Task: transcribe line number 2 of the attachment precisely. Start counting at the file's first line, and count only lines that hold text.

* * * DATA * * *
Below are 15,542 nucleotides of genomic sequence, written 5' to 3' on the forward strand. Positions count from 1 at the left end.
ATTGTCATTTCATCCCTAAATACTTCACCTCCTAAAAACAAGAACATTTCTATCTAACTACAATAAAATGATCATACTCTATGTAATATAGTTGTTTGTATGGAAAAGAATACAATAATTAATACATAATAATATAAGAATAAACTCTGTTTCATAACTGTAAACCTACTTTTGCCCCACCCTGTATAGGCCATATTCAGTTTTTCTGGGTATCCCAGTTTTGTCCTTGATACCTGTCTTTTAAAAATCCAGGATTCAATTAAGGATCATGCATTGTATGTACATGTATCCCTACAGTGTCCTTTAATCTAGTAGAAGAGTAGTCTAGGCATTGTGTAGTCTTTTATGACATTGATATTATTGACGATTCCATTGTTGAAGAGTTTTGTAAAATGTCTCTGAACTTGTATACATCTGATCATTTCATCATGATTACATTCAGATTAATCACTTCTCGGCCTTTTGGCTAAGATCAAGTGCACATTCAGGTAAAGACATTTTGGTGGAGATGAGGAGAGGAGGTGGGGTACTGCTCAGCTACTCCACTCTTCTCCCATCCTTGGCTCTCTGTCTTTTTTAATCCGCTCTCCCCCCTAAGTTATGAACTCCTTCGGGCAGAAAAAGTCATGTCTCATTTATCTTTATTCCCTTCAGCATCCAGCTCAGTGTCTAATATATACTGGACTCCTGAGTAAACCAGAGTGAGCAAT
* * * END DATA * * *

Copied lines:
ATTGTCATTTCATCCCTAAATACTTCACCTCCTAAAAACAAGAACATTTCTATCTAACTACAATAAAATGATCATACTCTATGTAATATAGTTGTTTGTATGGAAAAGAATACAATAATTAATACATAATAATATAAGAATAAACTCTGTTTCATAACTGTAAACCTACTTTTGCCCCACCCTGTATAGGCCATATTCAGTTTTTCTGGGTATCCCAGTTTTGTCCTTGATACCTGTCTTTTAAAAATCCAGGATTCAATTAAGGATCATGCATTGTATGTACATGTATCCCTACAGTGTCCTTTAATCTAGTAGAAGAGTAGTCTAGGCATTGTGTAGTCTTTTATGACATTGATATTATTGACGATTCCATTGTTGAAGAGTTTTGTAAAATGTCTCTGAACTTGTATACATCTGATCATTTCATCATGATTACATTCAGATTAATCACTTCTCGGCCTTTTGGCTAAGATCAAGTGCACATTCAGGTAAAGACATTTTGGTGGAGATGAGGAGAGGAGGTGGGGTACTGCTCAGCTACTCCACTCTTCTCCCATCCTTGGCTCTCTGTCTTTTTTAATCCGCTCTCCCCCCTAAGTTATGAACTCCTTCGGGCAGAAAAAGTCATGTCTCATTTATCTTTATTCCCTTCAGCATCCAGCTCAGTGTCTAATATATACTGGACTCCTGAGTAAACCAGAGTGAGCAAT